WASHINGTON, March 7 (UPI) -- Seniors should beware of scammers selling fake Medicare drug plans over the phone, government officials warned Tuesday.
Callers, pretending to be insurance company representatives, have tricked seniors into giving up their bank account numbers and other financial information to purchase Medicare Part D prescription drug plans that never materialize, according to a warning issued by the Centers for Medicare and Medicaid Services.
Under the benefit, the federal government contracts with insurance companies which offer prescription drug plans to seniors in Medicare.
As a result, most consumers have dozens of plans to choose from--a fact which some seniors have found extremely confusing. Scams could make reluctant seniors even more wary of the new benefit, which has struggled to reach its enrollment goals.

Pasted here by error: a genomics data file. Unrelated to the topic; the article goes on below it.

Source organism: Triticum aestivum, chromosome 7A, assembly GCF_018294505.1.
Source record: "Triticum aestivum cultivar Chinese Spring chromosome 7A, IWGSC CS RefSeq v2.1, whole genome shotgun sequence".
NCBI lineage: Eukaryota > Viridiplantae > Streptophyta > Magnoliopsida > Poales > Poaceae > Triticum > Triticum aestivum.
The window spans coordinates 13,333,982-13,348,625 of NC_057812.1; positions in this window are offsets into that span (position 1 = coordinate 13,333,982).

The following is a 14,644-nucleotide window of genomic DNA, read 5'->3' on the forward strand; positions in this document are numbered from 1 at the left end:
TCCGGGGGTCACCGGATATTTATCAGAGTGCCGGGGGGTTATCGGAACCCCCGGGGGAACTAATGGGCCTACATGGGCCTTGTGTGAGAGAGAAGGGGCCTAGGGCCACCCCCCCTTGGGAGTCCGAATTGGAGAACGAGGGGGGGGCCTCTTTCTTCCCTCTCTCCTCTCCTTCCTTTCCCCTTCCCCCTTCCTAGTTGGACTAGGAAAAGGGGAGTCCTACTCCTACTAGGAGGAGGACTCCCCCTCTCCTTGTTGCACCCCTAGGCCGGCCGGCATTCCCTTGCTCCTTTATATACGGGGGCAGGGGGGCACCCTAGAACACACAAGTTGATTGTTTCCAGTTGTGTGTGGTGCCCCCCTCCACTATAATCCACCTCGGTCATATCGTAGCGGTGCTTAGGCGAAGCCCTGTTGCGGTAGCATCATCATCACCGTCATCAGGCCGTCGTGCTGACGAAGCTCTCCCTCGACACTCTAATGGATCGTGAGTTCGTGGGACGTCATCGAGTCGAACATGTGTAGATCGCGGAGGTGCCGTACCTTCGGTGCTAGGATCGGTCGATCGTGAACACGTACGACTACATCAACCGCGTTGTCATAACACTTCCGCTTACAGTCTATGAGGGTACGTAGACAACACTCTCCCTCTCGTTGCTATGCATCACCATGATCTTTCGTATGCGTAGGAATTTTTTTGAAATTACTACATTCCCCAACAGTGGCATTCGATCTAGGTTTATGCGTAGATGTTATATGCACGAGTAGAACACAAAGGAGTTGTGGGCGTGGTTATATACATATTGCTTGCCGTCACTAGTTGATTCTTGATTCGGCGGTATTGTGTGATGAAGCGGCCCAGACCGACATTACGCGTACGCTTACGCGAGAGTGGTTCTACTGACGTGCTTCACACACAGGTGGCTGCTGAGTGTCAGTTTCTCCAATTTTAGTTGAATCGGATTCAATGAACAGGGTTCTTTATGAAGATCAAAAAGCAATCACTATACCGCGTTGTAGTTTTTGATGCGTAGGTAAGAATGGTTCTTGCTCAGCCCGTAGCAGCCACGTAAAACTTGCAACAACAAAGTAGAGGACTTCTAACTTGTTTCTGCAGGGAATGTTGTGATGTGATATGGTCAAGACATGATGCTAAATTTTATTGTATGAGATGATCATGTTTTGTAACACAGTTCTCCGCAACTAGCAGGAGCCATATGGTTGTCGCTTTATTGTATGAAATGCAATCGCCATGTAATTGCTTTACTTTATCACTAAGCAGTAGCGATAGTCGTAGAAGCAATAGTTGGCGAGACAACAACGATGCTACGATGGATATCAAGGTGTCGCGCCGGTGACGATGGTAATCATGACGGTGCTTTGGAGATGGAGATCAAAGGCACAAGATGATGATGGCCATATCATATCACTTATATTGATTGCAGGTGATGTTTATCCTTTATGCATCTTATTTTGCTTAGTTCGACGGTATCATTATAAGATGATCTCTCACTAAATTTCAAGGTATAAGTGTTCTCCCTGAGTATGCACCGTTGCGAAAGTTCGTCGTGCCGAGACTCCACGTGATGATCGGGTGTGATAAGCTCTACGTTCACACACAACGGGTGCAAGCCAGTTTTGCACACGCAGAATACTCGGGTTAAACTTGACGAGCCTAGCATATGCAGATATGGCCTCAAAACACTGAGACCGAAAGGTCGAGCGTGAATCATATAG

The scheme is called the "$299 Ring," for the typical amount of money Medicare beneficiaries are talked into withdrawing from their checking accounts to pay for a non-existent prescription drug plan.
No Medicare drug plan can ask a person with Medicare for bank account or other personal information over the telephone, CMS reminded seniors, and no beneficiary should ever provide that kind of information to a caller.
Legitimate plans bill plan members for their premiums, and the amount is often taken directly out of a customer's Social Security check.
Medicare has received similar complaints from Indiana, Michigan, Pennsylvania, Massachusetts, New Jersey and Georgia.
Complaints have been made against a number of different companies, but authorities believe that the scam is being run by the same few companies, which are typically based outside the United States.
Consumers can report these cases to their local law enforcement agencies or the Medicare complaint hotline 1-877-7SAFERX (1-877-772-3379).